FIG. 1 shows a diagram of a staged coal drying process wherein coal is moved through the drying stages by conveyor belt means.

FIG. 2 shows a diagram of a modified coal drying process in which coal is moved through each stage by screw conveyor means.

FIG. 3 is a representative drying curve obtained for lignite which shows the critical moisture content range.


Referring to FIG. 1 as an example of staged drying process, coal or lignite, containing at least about 10 weight percent moisture and usually 15-50 weight percent moisture, is provided at 10 and deposited on moving belt 12 and is conveyed into staged conveyor type dryer 14. In the first stage 16, removal of surface moisture from the coal is accomplished rapidly with, for example, circulating moist air at atmospheric pressure and at about 220 F. dry bulb temperature and 130 F. wet bulb temperature. Excess water vapor is removed at vent 17 to maintain the desired drying conditions within compartment 16 and to remove surface moisture down to a critical moisture range, such as 8-11 weight percent moisture in the coal.

The partially dried coal is then conveyed on into second stage 18, where the wet bulb temperature of the circulating air is controlled at a higher temperature of about 160 F. by steam supplied at 20 to provide a more humid environment, so as to provide therein a lower water partial pressure differential relative to that of the coal. This more humid condition results in slow removal of additional moisture from the coal particles, so that not only is particle rupture prevented but also low volatility hydrocarbons and tars contained in the coal are wicked to the surface where they serve to substantially seal the pores. The resulting dried and passivated coal, usually containing 3-6 weight percent moisture, is then passed on to a third stage at 22, where some air cooling of the coal occurs. The dry, passivated and stabilized coal product is collected at 24 for shipment and/or storage as desired.

As an alternative, this coal drying process can be performed by moving the wet particulate coal through the staged heating and drying steps by means of a screw conveyor, as generally shown in FIG. 2. The coal heating can be at least partially accomphished indirectly by heat exchange with heated walls or jackets. The wet particulate coal at 30 is introduced into the first stage drying zone 32 and is moved past heated jacket surface 33a by screw conveyor 34. The coal is heated at substantially atmospheric pressure by a hot circulating fluid such as steam in jacket 33 to 180-300 F. temperature, resulting in rapid removal of surface moisture from the coal through vent 35 to a critical moisture range, such as 8-12 weight percent moisture.

Following first stage surface drying of the coal at 32 the partially dried coal is passed to a second drying stage 36, usually through a pressure lock device such as a rotary feeder 36a. This second stage is maintained at total pressure of 0.5 to 100 psig and the coal is moved by screw conveyor 38 and is heated by contact with jacket 37, which is heated by a hot circulating fluid to 200-500 F. Steam can be added as needed at 40, and the coal is further dried at a slower rate of moisture removal to below the critical moisture content of 8-12 weight percent, and moisture is removed through controlled vent 39. Such slower drying rate in compartment 36 serves to remove the bound or contained moisture from within the coal particles so as to permit self-sealing of the coal particle surface pores with evolved internal hydrocarbon material such as tars and/or resins.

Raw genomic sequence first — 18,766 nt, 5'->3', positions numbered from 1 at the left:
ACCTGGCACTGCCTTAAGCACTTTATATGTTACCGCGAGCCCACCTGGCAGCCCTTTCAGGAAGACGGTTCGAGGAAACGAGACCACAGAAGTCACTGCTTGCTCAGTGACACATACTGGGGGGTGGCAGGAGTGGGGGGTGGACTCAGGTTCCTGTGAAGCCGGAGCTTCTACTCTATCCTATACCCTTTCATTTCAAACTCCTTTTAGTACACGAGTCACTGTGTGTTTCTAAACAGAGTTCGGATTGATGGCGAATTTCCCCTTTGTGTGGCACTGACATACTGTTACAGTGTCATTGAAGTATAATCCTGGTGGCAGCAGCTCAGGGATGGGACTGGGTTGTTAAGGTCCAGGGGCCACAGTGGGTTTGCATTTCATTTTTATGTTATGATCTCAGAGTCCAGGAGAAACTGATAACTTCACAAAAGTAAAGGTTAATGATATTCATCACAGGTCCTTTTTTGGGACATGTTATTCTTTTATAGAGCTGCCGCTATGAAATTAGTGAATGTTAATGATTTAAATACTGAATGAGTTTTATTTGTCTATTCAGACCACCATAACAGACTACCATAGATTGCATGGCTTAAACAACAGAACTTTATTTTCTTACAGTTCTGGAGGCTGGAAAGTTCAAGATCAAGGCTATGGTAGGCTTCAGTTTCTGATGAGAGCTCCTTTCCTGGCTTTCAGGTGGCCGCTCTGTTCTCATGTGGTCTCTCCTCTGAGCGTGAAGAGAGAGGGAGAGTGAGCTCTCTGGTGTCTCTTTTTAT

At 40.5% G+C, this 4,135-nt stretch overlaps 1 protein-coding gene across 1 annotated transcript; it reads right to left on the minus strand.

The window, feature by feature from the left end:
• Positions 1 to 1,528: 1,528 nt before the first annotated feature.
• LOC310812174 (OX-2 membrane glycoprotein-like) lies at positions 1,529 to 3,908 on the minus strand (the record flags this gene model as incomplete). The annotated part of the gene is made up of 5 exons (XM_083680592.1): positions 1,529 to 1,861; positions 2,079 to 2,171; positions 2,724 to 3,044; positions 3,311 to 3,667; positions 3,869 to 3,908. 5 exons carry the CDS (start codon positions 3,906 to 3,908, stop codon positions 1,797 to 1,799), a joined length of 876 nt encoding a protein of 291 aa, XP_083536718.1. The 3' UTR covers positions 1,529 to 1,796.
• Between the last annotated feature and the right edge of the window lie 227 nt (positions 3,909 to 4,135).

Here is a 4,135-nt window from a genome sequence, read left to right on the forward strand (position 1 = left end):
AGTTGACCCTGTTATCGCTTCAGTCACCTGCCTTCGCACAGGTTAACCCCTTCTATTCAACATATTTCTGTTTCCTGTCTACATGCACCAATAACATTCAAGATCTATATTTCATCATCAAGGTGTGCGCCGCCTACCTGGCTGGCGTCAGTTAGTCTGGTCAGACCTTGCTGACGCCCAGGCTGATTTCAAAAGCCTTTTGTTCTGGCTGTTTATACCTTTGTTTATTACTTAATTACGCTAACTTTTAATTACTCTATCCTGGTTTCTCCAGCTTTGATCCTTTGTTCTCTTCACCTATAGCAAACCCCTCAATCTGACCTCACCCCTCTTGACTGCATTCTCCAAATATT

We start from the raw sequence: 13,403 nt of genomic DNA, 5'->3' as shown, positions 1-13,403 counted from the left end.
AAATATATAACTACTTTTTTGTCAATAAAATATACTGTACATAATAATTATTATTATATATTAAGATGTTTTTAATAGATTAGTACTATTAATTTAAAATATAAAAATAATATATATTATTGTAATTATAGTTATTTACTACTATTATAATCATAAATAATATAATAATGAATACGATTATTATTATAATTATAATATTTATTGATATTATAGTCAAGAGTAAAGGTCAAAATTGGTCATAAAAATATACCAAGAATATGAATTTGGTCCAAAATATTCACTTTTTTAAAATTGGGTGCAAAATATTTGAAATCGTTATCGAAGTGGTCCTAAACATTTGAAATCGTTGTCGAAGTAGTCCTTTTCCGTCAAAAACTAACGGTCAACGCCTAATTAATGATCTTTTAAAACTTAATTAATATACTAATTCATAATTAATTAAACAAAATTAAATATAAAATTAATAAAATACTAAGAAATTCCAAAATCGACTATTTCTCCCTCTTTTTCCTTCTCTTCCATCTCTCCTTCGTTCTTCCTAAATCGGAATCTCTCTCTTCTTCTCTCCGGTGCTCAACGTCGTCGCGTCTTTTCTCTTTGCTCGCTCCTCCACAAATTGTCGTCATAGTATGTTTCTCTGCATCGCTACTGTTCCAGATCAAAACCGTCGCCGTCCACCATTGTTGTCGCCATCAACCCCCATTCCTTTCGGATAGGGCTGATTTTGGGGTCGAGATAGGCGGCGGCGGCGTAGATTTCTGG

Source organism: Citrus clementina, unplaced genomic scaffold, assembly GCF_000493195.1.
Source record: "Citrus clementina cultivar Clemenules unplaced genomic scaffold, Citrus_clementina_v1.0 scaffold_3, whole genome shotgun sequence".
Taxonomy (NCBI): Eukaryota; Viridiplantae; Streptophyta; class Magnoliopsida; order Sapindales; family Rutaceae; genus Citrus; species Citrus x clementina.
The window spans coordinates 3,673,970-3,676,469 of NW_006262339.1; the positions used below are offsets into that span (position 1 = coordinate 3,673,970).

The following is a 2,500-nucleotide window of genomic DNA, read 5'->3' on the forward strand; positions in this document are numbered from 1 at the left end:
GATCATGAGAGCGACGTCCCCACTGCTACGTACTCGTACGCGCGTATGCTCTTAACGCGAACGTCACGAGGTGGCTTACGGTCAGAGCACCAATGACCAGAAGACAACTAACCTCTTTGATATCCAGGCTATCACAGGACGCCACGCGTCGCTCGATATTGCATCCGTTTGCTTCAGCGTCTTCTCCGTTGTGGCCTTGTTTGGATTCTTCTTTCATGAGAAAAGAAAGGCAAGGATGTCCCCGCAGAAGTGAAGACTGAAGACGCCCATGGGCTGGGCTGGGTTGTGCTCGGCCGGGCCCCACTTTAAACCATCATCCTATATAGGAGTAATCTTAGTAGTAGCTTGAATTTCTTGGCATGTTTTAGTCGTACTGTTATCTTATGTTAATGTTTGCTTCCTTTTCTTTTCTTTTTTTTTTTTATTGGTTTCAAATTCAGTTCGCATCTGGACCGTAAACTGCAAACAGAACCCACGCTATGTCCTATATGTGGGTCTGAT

Following drying in the second stage 36, the coal is passed through rotary pressure lock 41 to a third stage 42 where it is moved by conveyor 44 and cooled to near ambient temperature, such as by air or water 43 circulated through jacket 45. The resulting dried and passivated coal or lignite product is then removed at 46 and passed to shipping or storage at 50.

Other methods of heat transfer between the wet coal particles and a heating gas may be used, such as a fluidized bed in which the particles are gently fluidized by the hot drying gas under appropriate humidity conditions in accordance with this invention, so as to minimize or avoid particle breakage.

This invention will be further illustrated by reference to the following examples of drying lignite and coal so as to passivate it and prevent significant reabsorption of atmospheric moisture. These examples are intended to be illustrative only and should not be construed to be limiting in scope of the invention.


Samples of North Dakota lignite having analysis as defined in Table 1 were dried in an electrically heated batch type oven at 250 F. at constant air circulation and vent rates.

              TABLE 1______________________________________PROXIMATE ANALYSIS OF NORTH DAKOTA LIGNITE______________________________________Moisture, W %           37.9Volatile Matter, W %    26.7Fixed Carbon, W %       29.2Ash, W %                6.2                   100.0______________________________________

The representative drying curve was obtained as shown by FIG. 3. It is noted that initial drying to remove surface moisture occurs rapidly down to a critical moisture range of 8-11 weight percent moisture, within which range further moisture removal occurs at a slower rate. Below about 8 weight percent moisture content the lignite drying at constant air circulation rate again proceeds at a more rapid rate, apparently due to surface rupture of the lignite particles to liberate bound internal moisture.


A further test method was developed to determine the critical moisture content or range below which heating and spontaneous ignition of the dried lignite was likely to occur. The apparatus used is shown in FIG. 4 and consisted of a perforated pint size metal container suspended within a gallon size metal container. The dried lignite was placed into the perforated inner container with water in the outer container, and the assembly was heated to about 160 F. while resting on an electric hot plate. The temperatures of the water liquid, vapor, and the lignite were monitored by thermocouples. A rise in temperature or an exotherm of the lignite to above the water temperature was taken to indicate that reaction and reheating of the lignite by reabsorption of moisture was taking place.